[If necessary ask: what did Esther do for 3 days before she went before the King?]

Say: Esther was faced with a scary situation, so she turned to God in prayer. Prayer helped Esther be strong and courageous; prayer can help us to be strong as well. Through: prayer, Esther asked God to help her. Asking for help is just one kind of prayer.

Ask Does anyone know what other kinds of prayers there are? (allow all responses)
Say: There are lots of kinds of prayers - prayers of thanks, prayers asking for forgiveness, prayers for other people’s needs, as well as prayers we learn such as Lord’s Prayer.

Ask: When we really want something and we ask God for it, does that mean that we’ll get it?
Say: Sometimes we might not be able to understand why, but God’s answer may be no.
Today we are going to make a special place for you to collect prayers that you write out; we are going to make prayer boxes. Let’s start our project.
Start the art project:

Printing the paper in the marbelized mess!Pass out one piece of marbleized paper of the smaller size, to every student. Show them how to fold the piece according to the instructions (attached). Adults should do the cutting for the 1st and 2nd graders.

After everyone has the first piece of paper folded. Start groups of 2 or 3 students making marbleized paper for the next class. [Do this even on the last week of the Rotation; the paper can be used for some other project.] Have the rest of the students work on folding a second sheet of paper, using the slightly larger size pre-marbleized paper.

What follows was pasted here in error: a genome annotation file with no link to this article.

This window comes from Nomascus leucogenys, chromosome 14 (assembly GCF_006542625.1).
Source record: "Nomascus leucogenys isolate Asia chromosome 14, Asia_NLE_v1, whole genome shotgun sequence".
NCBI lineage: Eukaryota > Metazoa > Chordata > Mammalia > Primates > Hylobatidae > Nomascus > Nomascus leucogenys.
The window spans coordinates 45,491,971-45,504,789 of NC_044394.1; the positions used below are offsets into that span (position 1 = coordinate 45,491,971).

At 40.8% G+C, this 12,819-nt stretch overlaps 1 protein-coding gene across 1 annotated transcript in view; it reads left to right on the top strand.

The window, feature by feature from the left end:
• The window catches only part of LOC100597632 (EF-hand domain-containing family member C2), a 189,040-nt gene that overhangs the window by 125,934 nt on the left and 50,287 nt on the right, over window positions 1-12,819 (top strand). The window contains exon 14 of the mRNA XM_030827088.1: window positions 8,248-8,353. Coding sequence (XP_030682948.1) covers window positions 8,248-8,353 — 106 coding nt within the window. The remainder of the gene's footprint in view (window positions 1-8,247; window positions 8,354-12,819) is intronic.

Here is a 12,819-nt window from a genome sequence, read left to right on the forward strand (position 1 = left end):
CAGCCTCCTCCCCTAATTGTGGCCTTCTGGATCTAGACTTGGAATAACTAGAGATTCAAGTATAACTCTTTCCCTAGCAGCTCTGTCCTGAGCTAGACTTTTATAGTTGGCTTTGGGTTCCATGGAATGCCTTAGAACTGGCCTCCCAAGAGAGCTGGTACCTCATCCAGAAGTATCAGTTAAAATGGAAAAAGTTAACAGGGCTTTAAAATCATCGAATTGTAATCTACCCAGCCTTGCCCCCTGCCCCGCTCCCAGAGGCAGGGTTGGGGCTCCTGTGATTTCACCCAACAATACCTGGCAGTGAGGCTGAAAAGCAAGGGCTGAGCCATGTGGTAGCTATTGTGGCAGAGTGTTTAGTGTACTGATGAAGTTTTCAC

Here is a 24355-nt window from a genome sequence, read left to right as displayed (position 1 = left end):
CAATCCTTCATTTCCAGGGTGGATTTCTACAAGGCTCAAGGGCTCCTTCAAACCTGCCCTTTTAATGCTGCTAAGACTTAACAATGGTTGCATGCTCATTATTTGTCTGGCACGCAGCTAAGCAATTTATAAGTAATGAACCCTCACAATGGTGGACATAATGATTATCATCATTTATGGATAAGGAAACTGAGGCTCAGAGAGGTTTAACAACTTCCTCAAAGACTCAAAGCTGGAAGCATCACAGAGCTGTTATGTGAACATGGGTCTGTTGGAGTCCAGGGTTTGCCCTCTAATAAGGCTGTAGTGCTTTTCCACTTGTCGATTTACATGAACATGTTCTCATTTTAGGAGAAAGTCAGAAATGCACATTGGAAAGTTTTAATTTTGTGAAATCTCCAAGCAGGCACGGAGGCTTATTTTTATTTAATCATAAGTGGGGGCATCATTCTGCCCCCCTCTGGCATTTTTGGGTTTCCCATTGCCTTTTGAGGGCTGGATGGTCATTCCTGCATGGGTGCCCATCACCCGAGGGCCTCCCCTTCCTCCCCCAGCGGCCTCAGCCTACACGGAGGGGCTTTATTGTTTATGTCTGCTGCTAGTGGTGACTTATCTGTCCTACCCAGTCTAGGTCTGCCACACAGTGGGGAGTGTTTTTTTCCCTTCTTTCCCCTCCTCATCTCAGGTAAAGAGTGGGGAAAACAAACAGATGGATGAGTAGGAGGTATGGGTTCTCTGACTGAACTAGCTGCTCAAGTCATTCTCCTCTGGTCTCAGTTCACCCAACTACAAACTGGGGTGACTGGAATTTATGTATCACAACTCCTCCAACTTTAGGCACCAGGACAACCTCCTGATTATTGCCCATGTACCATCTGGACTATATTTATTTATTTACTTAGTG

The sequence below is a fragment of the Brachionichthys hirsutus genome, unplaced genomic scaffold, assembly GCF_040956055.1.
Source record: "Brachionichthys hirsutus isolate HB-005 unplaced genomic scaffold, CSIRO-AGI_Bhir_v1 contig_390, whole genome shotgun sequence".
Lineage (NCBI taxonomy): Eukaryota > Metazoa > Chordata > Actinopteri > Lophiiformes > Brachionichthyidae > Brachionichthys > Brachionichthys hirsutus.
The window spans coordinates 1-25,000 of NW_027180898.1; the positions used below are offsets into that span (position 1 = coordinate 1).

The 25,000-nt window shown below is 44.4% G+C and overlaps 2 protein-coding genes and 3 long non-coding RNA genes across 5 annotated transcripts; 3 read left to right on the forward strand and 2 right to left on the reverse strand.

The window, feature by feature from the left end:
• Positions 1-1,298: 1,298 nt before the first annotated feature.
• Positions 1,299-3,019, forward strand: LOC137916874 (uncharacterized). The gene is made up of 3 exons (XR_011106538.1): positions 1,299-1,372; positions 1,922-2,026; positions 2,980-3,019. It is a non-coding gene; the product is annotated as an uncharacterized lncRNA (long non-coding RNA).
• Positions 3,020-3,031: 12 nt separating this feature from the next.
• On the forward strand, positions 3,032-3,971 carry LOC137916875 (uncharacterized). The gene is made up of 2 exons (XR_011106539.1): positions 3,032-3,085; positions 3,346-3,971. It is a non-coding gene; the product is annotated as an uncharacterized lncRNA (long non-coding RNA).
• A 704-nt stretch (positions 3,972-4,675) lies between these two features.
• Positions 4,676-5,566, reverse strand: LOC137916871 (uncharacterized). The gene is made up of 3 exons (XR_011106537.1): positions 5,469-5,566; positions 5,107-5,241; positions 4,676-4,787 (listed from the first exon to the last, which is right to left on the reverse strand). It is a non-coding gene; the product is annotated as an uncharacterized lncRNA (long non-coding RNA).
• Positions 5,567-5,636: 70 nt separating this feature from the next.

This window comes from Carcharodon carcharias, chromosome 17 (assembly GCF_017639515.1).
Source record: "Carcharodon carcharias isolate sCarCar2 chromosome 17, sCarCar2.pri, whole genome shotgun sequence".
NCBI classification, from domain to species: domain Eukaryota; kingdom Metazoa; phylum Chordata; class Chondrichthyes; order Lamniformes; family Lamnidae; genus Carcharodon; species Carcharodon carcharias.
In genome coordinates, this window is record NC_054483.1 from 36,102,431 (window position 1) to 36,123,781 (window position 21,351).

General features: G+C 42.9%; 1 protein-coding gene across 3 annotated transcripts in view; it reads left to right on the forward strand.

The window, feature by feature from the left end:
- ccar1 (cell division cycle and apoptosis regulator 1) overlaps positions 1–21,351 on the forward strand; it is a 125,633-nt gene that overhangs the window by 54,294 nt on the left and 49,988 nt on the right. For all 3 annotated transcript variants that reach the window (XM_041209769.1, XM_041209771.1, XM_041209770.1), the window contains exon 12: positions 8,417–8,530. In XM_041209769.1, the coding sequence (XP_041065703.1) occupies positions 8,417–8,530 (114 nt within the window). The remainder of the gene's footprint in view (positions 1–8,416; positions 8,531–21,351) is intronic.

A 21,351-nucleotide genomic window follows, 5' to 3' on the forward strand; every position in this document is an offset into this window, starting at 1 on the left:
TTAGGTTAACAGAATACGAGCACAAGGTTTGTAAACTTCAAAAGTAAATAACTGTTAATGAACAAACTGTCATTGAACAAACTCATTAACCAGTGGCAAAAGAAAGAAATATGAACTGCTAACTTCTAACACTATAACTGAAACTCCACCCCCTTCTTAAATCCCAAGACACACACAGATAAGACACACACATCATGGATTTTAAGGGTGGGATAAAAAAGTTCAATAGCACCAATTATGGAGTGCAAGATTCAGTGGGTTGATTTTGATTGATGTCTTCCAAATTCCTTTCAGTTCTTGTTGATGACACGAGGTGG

Use the glue gun to glue a wooden bead to the center of the larger box. This becomes like a handle to help open the box.

For Marbleizing Instructions: see resources.

Discussion: (while the kids are working)

Ask: Sometimes we know that we should do something because it is the right thing to do, but we are afraid. Have any of you been in a situation like this?
I wonder what can we do to help keep fear under control?

Talk about breath prayers: when we are afraid or alone, God is still near. Practice praying a simple prayer quietly/silently while breathing in and out: God is near or God be with me are appropriate choices for this meditative spiritual practice.

Closing:

Say: Let’s close with prayer.
Ask for any prayer requests. Ask if anyone would like to lead the group in prayer. Use the Lord’s Prayer as the ending. A suggestion: O God who is always with us, we can’t see what will happen to us tomorrow or next week. Help us to trust your working in our lives. Help us to remember to pray daily. Now we pray as Jesus taught us (End with the Lord’s Prayer) Amen.

If you need an extra activity:

Have the kids play hangman using the names of the characters in the story.



Attachment: Story Paraphrase

For 1st – 3rd graders use with the book: The Story of Esther. Read these words (not the one’s in the book) while showing the pages indicated. For 4th-6th graders just read this paraphrase or later in the Rotation, use it to have the students tell you the story.